Related Mechanisms in Athermal and Deformation-induced Martensitic Transformation in Austenitic Fe-Cr-Ni Alloys: Ye Tian1; Annika Borgenstam1; Peter Hedström1; 1KTH Royal Institute of Technology
The athermal and deformation-induced martensitic transformation in high-purity Fe-Cr-Ni alloys has been investigated. The ε-martensite (ε) was found to play a key role in the α'-martensite (α') formation. It can increase the Ms temperature for α' by affecting the nucleation behavior. For the range of Fe-Cr-Ni alloys studied, Ms temperatures for α' are almost the same as those for ε. The athermal α' tend to form along parallel ε bands and the deformation-induced martensite tend to form at both intersections of shear bands and individual shear bands and the dominating nucleation sites is goverened by the alloying content of the specific alloy. The two types of martensitic transformations are related and discussed in view of the alloys' stacking fault energies and chemical driving for martensitic transformation.
Thermodynamic-mechanical Modeling of Deformation-induced Martensitic Transformation Aided by In-situ Magnetic Measurements during Tensile Tests: Michael Hauser1; Marco Wendler1; Olena Volkova1; Javad Mola1; 1TU Bergakademie Freiberg
Austenitic Fe-Cr-Mn-Ni-based stainless steels can exhibit excellent combinations of strength and ductility by means of the twinning-induced plasticity (TWIP) and transformation-induced plasticity (TRIP) effects. Due to the pronounced effect of deformation-induced martensitic transformation on the mechanical properties of such steels, it is necessary to determine the onset and the kinetics of martensitic transformation. This was done for Fe-16Cr-6Mn-6Ni-0.03N-0.03C and Fe-19Cr-3Mn-4Ni-0.15N-0.2C austenitic stainless steels by means of in-situ magnetic measurements during tensile tests at various temperatures below the deformation-induced martensite start (Mdy→α') temperature. The temperature dependence of the triggering stress for the martensitic transformation was used to calculate the mechanical energy term which, complementary to the available chemical Gibbs energy term, supplied the critical driving force for the martensitic transformation. Results indicated an anomalous stabilization of austenite against martensitic transformation at cryogenic temperatures which was attributed to the paramagnetic-to-antiferromagnetic transition of austenite in the vicinity of the Néel temperature.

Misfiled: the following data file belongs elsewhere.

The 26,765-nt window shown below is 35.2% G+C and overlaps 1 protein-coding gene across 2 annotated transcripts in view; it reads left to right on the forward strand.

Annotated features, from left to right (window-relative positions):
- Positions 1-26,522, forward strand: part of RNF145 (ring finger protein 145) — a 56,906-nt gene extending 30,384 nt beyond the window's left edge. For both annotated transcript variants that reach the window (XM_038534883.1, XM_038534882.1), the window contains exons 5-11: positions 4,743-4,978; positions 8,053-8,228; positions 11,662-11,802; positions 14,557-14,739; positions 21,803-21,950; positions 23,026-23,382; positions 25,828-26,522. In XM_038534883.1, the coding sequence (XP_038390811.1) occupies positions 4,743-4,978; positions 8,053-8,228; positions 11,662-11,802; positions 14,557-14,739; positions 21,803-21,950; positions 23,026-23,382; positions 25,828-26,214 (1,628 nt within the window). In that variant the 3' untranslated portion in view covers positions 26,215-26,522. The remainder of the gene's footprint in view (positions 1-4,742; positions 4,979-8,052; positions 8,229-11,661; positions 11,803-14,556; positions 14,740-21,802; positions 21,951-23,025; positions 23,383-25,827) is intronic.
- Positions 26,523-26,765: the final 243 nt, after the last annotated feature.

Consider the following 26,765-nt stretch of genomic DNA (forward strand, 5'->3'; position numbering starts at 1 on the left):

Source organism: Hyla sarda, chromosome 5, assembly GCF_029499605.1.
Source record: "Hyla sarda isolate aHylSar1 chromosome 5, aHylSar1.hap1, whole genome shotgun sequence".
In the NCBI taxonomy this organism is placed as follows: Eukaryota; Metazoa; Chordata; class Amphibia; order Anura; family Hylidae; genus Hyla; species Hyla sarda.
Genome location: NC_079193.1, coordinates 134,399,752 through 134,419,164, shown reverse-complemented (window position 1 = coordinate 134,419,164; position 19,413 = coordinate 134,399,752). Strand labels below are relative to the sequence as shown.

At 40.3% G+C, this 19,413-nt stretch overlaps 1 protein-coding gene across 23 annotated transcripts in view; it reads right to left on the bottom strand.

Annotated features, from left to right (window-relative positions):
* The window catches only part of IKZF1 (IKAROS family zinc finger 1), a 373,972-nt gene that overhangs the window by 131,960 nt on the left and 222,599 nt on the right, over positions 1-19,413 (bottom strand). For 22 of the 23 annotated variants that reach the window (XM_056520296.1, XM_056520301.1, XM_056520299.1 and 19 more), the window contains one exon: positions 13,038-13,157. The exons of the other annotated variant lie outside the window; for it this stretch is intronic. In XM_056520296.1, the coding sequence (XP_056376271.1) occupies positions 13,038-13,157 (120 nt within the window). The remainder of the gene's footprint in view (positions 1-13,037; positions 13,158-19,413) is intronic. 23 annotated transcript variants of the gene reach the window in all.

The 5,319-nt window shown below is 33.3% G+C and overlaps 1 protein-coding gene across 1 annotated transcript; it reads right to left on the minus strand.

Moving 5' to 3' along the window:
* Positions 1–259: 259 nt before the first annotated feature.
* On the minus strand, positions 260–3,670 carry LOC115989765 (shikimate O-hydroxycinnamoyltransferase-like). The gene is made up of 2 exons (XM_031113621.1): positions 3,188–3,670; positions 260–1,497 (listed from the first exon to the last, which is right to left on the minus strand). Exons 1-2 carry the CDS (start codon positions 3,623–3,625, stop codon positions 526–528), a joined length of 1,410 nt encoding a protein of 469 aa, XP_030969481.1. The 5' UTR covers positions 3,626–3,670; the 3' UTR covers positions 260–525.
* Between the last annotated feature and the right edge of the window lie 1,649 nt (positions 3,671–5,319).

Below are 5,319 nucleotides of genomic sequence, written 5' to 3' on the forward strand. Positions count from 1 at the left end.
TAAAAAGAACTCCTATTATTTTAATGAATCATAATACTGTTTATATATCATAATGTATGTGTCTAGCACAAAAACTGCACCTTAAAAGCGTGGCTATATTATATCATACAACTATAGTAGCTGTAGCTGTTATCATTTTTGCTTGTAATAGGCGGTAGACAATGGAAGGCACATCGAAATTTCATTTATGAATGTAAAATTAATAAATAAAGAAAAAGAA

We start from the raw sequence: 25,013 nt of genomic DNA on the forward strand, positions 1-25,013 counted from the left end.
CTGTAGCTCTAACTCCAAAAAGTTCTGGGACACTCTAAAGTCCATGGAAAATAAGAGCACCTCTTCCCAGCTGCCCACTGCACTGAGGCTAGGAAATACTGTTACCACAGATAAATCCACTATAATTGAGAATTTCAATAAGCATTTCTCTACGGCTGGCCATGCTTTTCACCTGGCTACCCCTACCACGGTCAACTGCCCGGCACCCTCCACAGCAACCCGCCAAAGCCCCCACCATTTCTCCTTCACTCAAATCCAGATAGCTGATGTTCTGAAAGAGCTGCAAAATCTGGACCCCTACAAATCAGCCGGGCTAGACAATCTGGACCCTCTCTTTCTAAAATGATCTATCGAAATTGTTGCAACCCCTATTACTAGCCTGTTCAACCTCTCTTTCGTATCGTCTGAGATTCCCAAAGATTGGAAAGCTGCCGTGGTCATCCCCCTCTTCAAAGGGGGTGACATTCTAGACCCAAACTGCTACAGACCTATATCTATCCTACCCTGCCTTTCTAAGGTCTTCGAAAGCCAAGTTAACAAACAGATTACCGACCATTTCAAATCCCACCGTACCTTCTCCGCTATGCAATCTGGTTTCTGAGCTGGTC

Computational Design of Metastable Retained Austenite in Advanced High Strength Steels: Hao Chen1; Zhigang Yang1; Chi Zhang1; Zongbiao Dai1; 1Tsinghua University
Design of metastable retained austenite (RA) has been one of the most key issues in the development of advanced high strength steels (AHSS) as mechanical properties of AHSS are linked to the amount of RA and its stability. In the past decades, several novel concepts, e.g. Quenching & Partitioning(Q&P), Reverted austenite transformation (RAT), isothermal bainitic transformation (IBT), have been successfully proposed to obtain RA in AHSS. However, up to now, optimization of processing parameters and alloy composition in the above concepts is primarily by “trial and error” experiments or thermodynamic calculations. In this talk, we will present a physical model, in which thermodynamics and transformation kinetics are carefully considered, to design RA in AHSS. The effect of processing parameters and alloy composition in the Q&P, RAT and IBT concepts on the amount of RA and its stability will be analyzed, and a comparison among these three concepts is made.
11:30 AM Concluding Comments